It’s well known that Shelley Taylor-Smith holds the record for the fastest swim around Manhattan: 5 hours, 45 minutes, 25 seconds.
What’s not quite as well known is that she achieved this feat on a special “fast tide” – a convergence of maritime conditions in the East, Harlem, and Hudson Rivers that occurs only once or twice a year, if at all.
With the founding of the modern Manhattan Island Marathon Swim race in 1982, and more sophisticated understanding of tide cycles, a string of specially planned solo “record attempt” swims were undertaken in the ’80s and ’90s, all on fast tides. After Diana Nyad‘s 1975 swim in 7 hours, 57 minutes, the record was lowered six times by four different people over the next 20 years:
- 7:14 – Drury Gallagher in 1982
- 6:48 – Paul Asmuth in 1983
- 6:41 – Drury Gallagher in 1983
- 6:12 – Shelley Taylor-Smith in 1985
- 5:54 – Kris Rutford in 1992
- 5:45:25 – Shelley Taylor-Smith in 1995
Her record has stood ever since, despite an assault last year by world-class marathon swimmers Petar Stoychev and Mark Warkentin.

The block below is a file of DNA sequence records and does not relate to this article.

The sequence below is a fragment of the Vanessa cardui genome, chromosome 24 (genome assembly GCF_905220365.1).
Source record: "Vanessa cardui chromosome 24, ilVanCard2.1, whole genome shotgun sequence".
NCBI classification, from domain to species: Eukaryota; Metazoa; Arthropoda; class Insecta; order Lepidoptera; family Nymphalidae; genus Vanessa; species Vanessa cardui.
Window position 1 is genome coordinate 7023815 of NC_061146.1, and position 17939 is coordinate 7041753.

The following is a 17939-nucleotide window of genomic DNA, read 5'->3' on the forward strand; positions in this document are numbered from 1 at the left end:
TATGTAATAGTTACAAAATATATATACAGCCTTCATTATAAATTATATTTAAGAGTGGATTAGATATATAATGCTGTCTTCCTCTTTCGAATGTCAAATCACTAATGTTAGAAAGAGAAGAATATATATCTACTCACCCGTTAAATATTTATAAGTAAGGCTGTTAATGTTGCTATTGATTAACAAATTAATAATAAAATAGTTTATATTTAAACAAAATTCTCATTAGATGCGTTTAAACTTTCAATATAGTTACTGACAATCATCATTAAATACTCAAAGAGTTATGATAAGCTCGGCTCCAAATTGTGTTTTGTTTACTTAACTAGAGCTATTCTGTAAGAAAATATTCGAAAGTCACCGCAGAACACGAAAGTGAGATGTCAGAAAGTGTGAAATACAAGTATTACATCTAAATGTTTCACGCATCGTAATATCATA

To give a sense of how much the tides matter in these swims, Taylor-Smith’s 5:45:25 works out to a pace of 45.2 seconds/100m (12.1 minutes per mile – almost 5 mph). If you assume a 20 minutes/mile average swimming pace (world-class for marathon distance), that means she derived 40% of her overall speed from the river currents!
All this is by way of saying: There’s a reason nobody ever comes close to 5:45 in the annual race. MIMS is never held on the special “record attempt” tides. Why not? Though I haven’t seen this stated explicitly anywhere, I assume it’s because while the “record attempt” tides may push a fast solo swimmer around Manhattan very quickly, it may not be suitable for getting a group of swimmers (of varying speeds) around Manhattan in a reasonable amount of time. The “MIMS tide,” as I understand it, is actually selected to punish the fastest swimmers with head currents (they arrive at Hell Gate and Spuyten Duyvil ahead of the tide change ). As a result, the MIMS field tends to compress much more than would a current-neutral swim of similar distance.
So basically, the MIMS race and the special “record attempts” are two entirely separate categories of swims. We all know that 5:45 is the fastest overall swim, but that was on a “record attempt” tide. What are the fastest swims on the regular MIMS tide?
Stay tuned for Part 2….
NOTE: Much useful information in this post was gleaned from Capt. Tim Johnson’s wonderful History of Open-Water Marathon Swimming.